Europe

Roma children's families get Irish government apology

Emily Logan Image copyright RTE
Image caption Irish Ombudsman for Children Emily Logan published her report

The families of two Roma children who were mistakenly taken into care have received a personal apology from the Irish minister for justice.

A seven-year-old blonde girl spent two days in care following her removal from her home in Tallaght, Dublin.

A two-year-old boy was also taken from his parents in Athlone, County Westmeath.

Irish Ombudsman for Children Emily Logan found there was a readiness by police to believe they were abducted.

The children were taken from their families last October amid fears that they did not belong to them. However, the authorities' concerns in both cases proved unfounded.

Police acted against the background of international interest in the case of a blonde-haired child being taken from a Roma family in Greece.

Physical dissimilarities

In the case of the two-year-old boy, Ms Logan said their actions exceeded the available evidence and was "tied inextricably" to the fact that his family was from the Roma community, and their actions amounted to ethnic profiling.

The inquiry found that any doubts police had "should have been decisively put to rest when they were informed by the father that the child had albinism".

In both cases, the inquiry found "physical dissimilarities between parents and their children do not constitute a reasonable basis for suspecting that such children have been abducted".

Ms Logan said the case of the seven-year-old girl was more complicated, and at the time she was taken into care it was reasonable for police to have concerns about her welfare.

However, these concerns should have been alleviated once a Dublin hospital had confirmed information about her birth.

Serious impact

The girl was kept in care for two nights, before DNA tests proved she was her parents' biological daughter.

The inquiry found DNA was "not a proportionate measure to employ in circumstances where there is a significant amount of alternative information that could attest to the relationship between a child and his or her parents".

The ombudsman said the events of last October had a serious impact on both the children and their families.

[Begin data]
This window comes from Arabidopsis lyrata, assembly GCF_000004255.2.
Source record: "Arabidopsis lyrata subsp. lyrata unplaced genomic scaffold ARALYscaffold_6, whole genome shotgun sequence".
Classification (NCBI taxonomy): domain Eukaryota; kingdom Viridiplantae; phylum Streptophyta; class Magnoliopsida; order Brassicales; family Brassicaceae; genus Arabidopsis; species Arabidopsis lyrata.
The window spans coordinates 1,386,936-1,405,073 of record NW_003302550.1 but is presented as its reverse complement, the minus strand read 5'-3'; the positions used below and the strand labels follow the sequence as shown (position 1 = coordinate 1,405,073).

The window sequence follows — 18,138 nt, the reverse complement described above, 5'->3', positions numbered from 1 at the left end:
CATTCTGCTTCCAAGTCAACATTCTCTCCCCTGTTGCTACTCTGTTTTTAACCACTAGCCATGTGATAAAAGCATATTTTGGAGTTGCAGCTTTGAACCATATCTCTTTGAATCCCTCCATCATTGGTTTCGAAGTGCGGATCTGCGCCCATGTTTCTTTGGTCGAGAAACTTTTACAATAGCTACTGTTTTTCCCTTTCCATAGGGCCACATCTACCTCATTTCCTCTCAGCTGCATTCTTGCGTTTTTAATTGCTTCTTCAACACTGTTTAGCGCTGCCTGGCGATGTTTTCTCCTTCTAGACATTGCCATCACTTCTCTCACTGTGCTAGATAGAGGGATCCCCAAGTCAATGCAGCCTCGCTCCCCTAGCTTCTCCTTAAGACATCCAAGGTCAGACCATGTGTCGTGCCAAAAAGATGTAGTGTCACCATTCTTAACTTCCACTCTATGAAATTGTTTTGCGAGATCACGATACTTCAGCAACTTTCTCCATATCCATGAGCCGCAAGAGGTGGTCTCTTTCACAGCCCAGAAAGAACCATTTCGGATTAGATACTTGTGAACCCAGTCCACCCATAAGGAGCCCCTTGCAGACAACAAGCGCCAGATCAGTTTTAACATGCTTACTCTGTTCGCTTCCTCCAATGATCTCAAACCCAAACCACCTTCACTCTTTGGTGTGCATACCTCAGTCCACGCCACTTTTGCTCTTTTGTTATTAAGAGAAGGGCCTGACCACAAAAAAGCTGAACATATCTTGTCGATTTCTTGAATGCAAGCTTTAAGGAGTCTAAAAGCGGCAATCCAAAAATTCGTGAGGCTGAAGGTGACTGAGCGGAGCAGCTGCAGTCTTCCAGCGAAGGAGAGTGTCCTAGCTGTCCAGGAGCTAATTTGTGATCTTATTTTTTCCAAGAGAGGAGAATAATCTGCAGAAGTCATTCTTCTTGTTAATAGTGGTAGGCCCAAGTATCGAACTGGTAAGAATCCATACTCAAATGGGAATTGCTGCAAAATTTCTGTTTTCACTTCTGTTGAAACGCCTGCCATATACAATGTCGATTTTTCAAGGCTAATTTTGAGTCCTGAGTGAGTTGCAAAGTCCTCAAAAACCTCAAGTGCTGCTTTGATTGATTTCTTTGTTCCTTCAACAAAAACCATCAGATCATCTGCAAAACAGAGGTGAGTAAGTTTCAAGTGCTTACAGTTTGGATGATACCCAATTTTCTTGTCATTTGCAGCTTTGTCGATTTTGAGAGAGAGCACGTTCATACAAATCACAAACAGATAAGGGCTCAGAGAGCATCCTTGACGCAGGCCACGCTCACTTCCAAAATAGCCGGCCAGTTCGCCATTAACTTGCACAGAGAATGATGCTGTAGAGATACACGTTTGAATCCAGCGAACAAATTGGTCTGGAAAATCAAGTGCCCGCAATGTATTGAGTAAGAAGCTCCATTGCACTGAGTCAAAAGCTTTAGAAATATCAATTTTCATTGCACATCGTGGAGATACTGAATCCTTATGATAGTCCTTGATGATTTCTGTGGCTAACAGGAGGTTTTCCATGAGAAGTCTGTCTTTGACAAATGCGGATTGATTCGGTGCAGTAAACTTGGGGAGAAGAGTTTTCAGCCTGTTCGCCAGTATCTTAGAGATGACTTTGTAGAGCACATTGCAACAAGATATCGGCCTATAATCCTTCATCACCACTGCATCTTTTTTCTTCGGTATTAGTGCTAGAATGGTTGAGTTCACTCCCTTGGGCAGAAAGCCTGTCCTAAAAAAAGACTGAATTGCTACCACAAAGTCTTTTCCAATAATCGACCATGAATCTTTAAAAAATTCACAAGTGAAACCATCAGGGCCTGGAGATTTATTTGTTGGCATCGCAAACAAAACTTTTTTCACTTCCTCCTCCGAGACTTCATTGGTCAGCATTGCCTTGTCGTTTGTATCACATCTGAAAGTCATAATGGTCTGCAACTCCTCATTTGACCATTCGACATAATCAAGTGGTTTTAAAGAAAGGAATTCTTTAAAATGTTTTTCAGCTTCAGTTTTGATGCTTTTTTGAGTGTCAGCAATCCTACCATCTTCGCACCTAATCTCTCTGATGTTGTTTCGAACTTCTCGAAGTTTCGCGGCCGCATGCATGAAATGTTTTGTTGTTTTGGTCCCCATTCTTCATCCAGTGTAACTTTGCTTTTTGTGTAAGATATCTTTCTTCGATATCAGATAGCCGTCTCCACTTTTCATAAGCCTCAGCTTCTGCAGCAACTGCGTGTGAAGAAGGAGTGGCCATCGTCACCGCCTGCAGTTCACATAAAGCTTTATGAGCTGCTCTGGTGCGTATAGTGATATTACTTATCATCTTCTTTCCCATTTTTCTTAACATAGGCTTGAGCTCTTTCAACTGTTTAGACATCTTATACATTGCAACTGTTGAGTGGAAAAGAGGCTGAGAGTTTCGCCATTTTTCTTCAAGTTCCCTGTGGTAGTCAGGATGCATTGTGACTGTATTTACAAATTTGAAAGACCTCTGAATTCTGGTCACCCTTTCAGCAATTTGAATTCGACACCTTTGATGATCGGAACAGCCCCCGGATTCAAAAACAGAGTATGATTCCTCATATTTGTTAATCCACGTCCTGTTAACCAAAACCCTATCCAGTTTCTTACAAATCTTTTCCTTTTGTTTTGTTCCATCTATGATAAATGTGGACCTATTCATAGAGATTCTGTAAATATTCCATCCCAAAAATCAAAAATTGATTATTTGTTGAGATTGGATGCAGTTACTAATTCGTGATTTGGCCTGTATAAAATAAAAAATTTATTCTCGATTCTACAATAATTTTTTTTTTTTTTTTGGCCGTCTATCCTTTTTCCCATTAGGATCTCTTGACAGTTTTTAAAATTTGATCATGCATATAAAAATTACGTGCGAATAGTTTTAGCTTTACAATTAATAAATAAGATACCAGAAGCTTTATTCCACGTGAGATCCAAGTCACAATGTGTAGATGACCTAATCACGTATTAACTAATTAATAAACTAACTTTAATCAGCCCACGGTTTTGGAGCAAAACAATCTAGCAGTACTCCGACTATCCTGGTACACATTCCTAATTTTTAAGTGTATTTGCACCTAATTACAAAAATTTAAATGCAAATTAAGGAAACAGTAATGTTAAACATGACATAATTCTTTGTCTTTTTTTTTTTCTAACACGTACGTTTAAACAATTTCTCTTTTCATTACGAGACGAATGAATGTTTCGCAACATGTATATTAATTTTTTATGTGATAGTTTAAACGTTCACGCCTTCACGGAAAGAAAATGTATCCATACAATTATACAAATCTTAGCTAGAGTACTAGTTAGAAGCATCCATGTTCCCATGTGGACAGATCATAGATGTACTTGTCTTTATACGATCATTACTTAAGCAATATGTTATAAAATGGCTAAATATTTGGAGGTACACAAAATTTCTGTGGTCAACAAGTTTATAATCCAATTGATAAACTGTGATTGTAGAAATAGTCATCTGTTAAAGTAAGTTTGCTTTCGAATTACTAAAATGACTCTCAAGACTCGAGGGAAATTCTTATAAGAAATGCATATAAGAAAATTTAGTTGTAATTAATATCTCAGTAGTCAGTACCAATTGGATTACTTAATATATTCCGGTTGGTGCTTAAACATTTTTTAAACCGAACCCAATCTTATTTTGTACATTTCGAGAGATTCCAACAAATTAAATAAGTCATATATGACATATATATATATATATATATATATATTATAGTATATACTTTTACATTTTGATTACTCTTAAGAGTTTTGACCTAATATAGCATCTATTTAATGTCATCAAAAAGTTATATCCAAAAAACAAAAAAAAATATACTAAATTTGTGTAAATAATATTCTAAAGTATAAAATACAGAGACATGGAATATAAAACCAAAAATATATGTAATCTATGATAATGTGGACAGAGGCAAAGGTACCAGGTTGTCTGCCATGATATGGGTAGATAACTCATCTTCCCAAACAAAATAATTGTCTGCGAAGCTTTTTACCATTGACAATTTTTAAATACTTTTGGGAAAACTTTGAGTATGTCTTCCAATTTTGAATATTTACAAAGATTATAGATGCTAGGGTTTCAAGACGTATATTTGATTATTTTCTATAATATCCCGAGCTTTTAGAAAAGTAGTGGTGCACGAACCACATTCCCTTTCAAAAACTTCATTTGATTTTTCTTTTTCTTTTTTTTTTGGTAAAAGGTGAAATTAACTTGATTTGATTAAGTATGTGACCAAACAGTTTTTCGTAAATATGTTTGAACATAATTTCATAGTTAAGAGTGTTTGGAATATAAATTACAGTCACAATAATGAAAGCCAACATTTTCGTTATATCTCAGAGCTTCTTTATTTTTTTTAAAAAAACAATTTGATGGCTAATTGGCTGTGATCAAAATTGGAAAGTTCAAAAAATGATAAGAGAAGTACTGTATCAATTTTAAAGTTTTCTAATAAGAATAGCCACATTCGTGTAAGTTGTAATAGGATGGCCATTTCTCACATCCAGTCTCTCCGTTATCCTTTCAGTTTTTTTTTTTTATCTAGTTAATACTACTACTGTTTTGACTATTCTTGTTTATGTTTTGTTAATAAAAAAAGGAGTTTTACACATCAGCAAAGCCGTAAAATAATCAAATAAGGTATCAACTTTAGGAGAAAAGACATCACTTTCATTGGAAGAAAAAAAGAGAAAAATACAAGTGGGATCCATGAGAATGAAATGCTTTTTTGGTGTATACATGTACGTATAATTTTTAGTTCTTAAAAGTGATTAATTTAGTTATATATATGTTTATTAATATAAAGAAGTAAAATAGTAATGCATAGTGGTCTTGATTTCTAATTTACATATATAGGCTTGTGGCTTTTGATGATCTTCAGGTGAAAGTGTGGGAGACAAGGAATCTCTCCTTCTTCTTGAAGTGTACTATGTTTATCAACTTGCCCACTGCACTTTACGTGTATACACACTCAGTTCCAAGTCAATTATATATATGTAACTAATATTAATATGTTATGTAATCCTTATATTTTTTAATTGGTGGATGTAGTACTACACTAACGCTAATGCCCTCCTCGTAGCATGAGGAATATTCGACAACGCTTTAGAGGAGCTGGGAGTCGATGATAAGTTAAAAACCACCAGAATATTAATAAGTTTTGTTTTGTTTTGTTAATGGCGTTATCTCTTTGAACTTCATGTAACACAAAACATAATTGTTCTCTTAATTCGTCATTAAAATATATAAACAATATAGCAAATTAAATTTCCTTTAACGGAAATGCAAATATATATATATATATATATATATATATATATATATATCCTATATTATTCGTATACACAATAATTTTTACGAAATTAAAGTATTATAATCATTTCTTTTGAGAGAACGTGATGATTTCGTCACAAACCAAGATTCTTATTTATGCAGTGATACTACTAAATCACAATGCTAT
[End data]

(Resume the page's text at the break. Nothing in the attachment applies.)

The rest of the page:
"I was very concerned to hear the seven-year-old girl say she has changed her hair colour to prevent her from being taken from her family again," she said.

"The family of the two-year-old boy was already living in poverty and had come to the attention of charities such as the St Vincent de Paul and Barnardos because they were not eligible to access certain social welfare supports.''

The report found that the police's actions were not the result of consciously-held prejudicial beliefs about the Roma community.

Image copyright PA
Image caption Irish Minister for Justice Frances Fitzgerald apologised on behalf of the government

Ms Logan said families were owed an official apology for the upset caused to them by removing their children from their care.

She also recommended that a Roma cultural mediator should immediately be appointed to liaise between State agencies and families living in the Tallaght area, where there is a significant Roma community.

She said these events had led to increased fear amongst the Roma community that State authorities may remove children from their families.

The boy's family is suing the state for breach of constitutional rights, false imprisonment, defamation and damages for mental distress.

At the time, police defended their actions, saying that the protection of vulnerable children was of paramount importance and all reports received from members of the public concerning child welfare issues were taken very seriously.

Minister for Justice Frances Fitzgerald said it should not have happened, and apologised to them on behalf of the government.

"It happened out of a determination to protect children, but that determination got skewed," she said.

She said that while police have to make hard decisions every day, they do not "always have a full and perfect set of facts to work on".

"Occasionally, they make the wrong call - and what the report has found is a succession of errors in how they dealt with these issues: acting in what they thought were the best interest of the children concerned, they made a series of mistakes. With unintended consequences for two families," she said.

More on this story

Related Internet links

The BBC is not responsible for the content of external Internet sites